Gina McCarthy, the Environmental Protection Agency's assistant administrator for the Office of Air and Radiation, was once Mitt Romney's "green quarterback" — a top official in the former Massachusetts governor's Executive Office for Environmental Affairs. She also ran Connecticut's Environmental Protection Department under Republican Gov. Jodi Rell. So when President Obama picked her to be the next head of the Environmental Protection Agency on Monday, it may have surprised some political observers to see a fierce backlash from conservative groups.

Let's begin with a statement from the American Energy Alliance, a conservative energy policy think tank:

The EPA will look as different under Gina McCarthy as Cuba looked when Uncle Fidel passed the hammer and sickle to his little brother Raul. [Politico]  

Not a great start for McCarthy's confirmation hopes! National Review's John Fund doesn't have a high opinion of McCarthy either, calling her the "point person for the administration’s 'war on coal' campaign," and knocking her "superficial credentials as a moderate." 

How about actual lawmakers in Washington? Sen. David Vitter (R-La.) and Rep. Lamar Smith (R-Texas), who sits on the House Committee on Science, Space and Technology, sent a joint letter to McCarthy claiming she "and other high-ranking administration officials have repeatedly backtracked and reneged on promises to Members of Congress to make the scientific information that underpins the Agency’s basic associations between air quality and mortality available to the public and independent scientists over the last year and a half."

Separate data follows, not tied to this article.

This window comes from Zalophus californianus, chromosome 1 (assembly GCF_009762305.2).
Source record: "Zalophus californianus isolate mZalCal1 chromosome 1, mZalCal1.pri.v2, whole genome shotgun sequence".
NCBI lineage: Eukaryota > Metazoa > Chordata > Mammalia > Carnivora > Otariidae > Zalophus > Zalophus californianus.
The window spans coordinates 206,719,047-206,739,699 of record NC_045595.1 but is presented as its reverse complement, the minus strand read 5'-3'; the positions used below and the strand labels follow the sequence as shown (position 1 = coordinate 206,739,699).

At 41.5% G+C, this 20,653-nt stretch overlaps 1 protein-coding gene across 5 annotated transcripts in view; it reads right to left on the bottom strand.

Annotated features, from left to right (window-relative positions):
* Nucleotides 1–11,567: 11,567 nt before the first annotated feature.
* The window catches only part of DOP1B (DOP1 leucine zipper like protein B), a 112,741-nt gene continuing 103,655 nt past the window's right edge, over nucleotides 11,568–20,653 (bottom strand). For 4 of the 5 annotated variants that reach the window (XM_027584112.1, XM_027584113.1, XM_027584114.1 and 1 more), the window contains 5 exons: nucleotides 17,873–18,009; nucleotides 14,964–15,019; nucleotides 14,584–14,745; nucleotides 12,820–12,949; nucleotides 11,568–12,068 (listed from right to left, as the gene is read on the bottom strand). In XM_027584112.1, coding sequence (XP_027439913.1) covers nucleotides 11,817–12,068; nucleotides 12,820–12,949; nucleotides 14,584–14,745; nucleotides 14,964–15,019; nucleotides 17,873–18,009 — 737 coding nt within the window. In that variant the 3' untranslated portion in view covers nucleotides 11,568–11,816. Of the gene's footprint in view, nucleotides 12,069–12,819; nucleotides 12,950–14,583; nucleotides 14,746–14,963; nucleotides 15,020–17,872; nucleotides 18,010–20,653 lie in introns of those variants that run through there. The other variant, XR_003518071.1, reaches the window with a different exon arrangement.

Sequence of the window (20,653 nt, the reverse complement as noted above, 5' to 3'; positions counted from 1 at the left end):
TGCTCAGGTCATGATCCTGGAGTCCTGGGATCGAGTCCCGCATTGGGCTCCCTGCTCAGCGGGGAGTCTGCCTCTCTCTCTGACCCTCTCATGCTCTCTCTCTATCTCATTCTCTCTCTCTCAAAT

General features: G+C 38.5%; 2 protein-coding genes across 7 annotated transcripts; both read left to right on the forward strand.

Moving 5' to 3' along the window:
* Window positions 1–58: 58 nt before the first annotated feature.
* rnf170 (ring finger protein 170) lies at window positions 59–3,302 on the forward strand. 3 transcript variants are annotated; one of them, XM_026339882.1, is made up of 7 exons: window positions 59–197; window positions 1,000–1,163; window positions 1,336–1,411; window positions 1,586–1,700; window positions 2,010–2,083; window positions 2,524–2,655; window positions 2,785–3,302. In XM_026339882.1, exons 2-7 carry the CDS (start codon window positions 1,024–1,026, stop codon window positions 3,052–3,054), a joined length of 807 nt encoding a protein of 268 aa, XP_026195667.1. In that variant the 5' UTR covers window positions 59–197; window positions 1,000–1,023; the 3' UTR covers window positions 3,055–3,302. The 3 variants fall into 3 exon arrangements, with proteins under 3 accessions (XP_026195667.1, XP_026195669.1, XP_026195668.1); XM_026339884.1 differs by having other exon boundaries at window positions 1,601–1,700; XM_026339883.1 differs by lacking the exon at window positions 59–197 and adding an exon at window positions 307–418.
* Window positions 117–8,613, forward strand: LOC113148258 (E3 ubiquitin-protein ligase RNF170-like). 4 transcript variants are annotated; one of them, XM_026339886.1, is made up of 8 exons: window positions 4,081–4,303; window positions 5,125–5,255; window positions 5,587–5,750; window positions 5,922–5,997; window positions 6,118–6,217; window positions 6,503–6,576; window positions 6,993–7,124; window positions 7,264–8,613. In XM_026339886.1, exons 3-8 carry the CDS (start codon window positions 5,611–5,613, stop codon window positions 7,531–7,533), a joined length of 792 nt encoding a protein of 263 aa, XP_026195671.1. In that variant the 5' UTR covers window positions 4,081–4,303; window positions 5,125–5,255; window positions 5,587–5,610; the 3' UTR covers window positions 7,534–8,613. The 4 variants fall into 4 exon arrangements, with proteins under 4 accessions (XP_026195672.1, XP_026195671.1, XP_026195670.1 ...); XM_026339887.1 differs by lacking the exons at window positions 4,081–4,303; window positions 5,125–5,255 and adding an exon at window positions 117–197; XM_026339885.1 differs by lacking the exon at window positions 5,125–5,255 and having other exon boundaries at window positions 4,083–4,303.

Why are conservatives so mad about McCarthy? Probably because, as the Washington Post points out, "McCarthy will face a staggering number of regulatory decisions in the upcoming term," and "with Congress deadlocked, it’s likely that many of these EPA rules will be the only action the Obama administration takes on global warming this term." In other words, McCarthy could be Obama's only ally capable of making substantive changes to U.S. environmental policy. 

Another factor that won't endear McCarthy to Republicans is her old boss, former EPA chief Lisa P. Jackson, who was vilified for creating supposedly "job-killing regulations," mostly related to defining carbon dioxide as a pollutant under the Clean Air Act. Republicans also pushed for an official inquiry into a secondary email account Jackson used to communicate within the EPA.

So put on your seatbelt — McCarthy's road to confirmation may not be as bumpy as Chuck Hagel's, but don't expect it to be super smooth either.